An En”light”ening New Year
By David Wright
With 385 years of recorded history, Stratford has amassed traditions and legends for every holiday. New Year’s Eve and Day are no exceptions. The story of how a lighthouse came to be built at Stratford Point is founded upon such a legend.
According to Stratford’s first official Town Historian, William Howard Wilcoxson, “The mouth of the Housatonic, always treacherous and dangerous because of its shifting sand bars and swift currents, were ever a menace to navigation. This made necessary some sort of a signal to guide vessels entering the harbor, particularly at night. There is no written evidence of the methods used, but tradition has it that a man was stationed at the point where the present lighthouse stands to keep a bonfire burning during the flood tides when a vessel was expected, and on particular foggy nights. Later a pole was erected, to which was attached an iron basket in which wood was kept burning.
In 1821, the first lighthouse was built, it being the third to be erected on Long Island Sound by the United States Government, and occupies a four acre tract of land purchased from Betsey Walker.”
A much more “enlightening” version of the origin of Stratford Point lighthouse was published in The Bridgeport Telegram, January 15, 1928. Stratford Point was generally avoided by sea captains prior to 1821 due to the Point’s reputation for rough water, large rocks, and very poor lighting in stormy weather. On New Year’s Eve, December 31, 1799, one hundred revelers had boarded a large brig in order to sail to Boston to celebrate New Year’s with family and friends. The weather was “dull, raw … tinged with stinging snow and sleet, and chilled with icy cold spray whipped up by the gale that wrenched the white caps from the tossing waves.”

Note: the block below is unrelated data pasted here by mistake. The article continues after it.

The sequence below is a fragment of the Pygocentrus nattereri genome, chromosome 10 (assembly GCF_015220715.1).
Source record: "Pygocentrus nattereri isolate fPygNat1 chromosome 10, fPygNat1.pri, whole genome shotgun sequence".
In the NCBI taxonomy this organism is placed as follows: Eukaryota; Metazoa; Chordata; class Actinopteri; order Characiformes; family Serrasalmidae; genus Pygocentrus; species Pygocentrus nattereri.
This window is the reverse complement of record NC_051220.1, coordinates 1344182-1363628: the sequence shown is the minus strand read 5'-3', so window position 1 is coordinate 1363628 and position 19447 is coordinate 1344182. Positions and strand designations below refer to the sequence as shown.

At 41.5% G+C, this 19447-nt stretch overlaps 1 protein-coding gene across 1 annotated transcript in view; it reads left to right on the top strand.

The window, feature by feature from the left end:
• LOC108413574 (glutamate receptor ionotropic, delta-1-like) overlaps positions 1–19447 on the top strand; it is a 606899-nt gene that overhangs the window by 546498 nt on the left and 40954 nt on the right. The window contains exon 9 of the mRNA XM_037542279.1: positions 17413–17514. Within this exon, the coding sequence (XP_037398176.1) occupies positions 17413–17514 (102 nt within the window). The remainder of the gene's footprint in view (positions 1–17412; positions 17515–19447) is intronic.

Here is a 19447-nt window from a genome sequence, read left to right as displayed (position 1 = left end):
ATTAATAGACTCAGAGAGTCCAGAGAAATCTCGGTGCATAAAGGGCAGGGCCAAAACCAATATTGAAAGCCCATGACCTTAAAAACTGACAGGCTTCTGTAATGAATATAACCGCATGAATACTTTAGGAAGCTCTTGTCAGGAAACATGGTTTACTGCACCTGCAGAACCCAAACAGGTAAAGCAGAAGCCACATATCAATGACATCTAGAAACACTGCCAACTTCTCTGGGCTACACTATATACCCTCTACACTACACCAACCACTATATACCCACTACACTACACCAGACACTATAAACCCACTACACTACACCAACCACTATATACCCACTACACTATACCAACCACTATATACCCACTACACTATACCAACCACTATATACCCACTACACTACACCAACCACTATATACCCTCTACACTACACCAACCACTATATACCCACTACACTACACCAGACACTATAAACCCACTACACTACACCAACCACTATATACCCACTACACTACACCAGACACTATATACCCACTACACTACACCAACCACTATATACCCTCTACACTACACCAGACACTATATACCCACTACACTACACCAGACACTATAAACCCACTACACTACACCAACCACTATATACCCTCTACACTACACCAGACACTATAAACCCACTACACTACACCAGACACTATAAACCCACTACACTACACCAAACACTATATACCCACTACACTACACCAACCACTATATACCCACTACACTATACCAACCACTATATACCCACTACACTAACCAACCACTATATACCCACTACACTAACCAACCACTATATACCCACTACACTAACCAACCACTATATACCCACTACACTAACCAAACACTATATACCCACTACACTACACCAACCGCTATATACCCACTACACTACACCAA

It was a “stark, bleak night; while the blackness was rendered more terrifying by reason of the fierce squalls of driving sleet and ice that swept the Sound, obliterating the shore in its vehemence. No lights were visible, and what primitive beacons there were became obscured in the whirl of spume and flying scud that almost blinded the vessel’s look out man and the navigators on the brig’s reeling poop.”
The brig’s captain could see nothing as he approached the notorious Stratford Point, and he was certain his vessel would soon be scuttled. Just as the captain had given up all hope, “a long, lambent tongue of flame … lit up the scene with a lurid glare. In the sudden glow that this strange phenomenon produced, the skipper was able to make out the low rocky shore of Stratford Point, with the surf screaming in thunderous roar round the jagged rocks.”
The brig and its passengers were saved. “… from that day a beacon was placed on the Point….at first a crude brazier of glowing coals, then a whale oil burner and a parafin [sic] lamp until today the brilliant revolving light, that glows steadily every night the year round.”
Stratford Point’s lighthouse subsequently saved many lives over the ensuing years, and stands today as a reminder of a “dark and stormy night” many New Year’s Eve’s ago.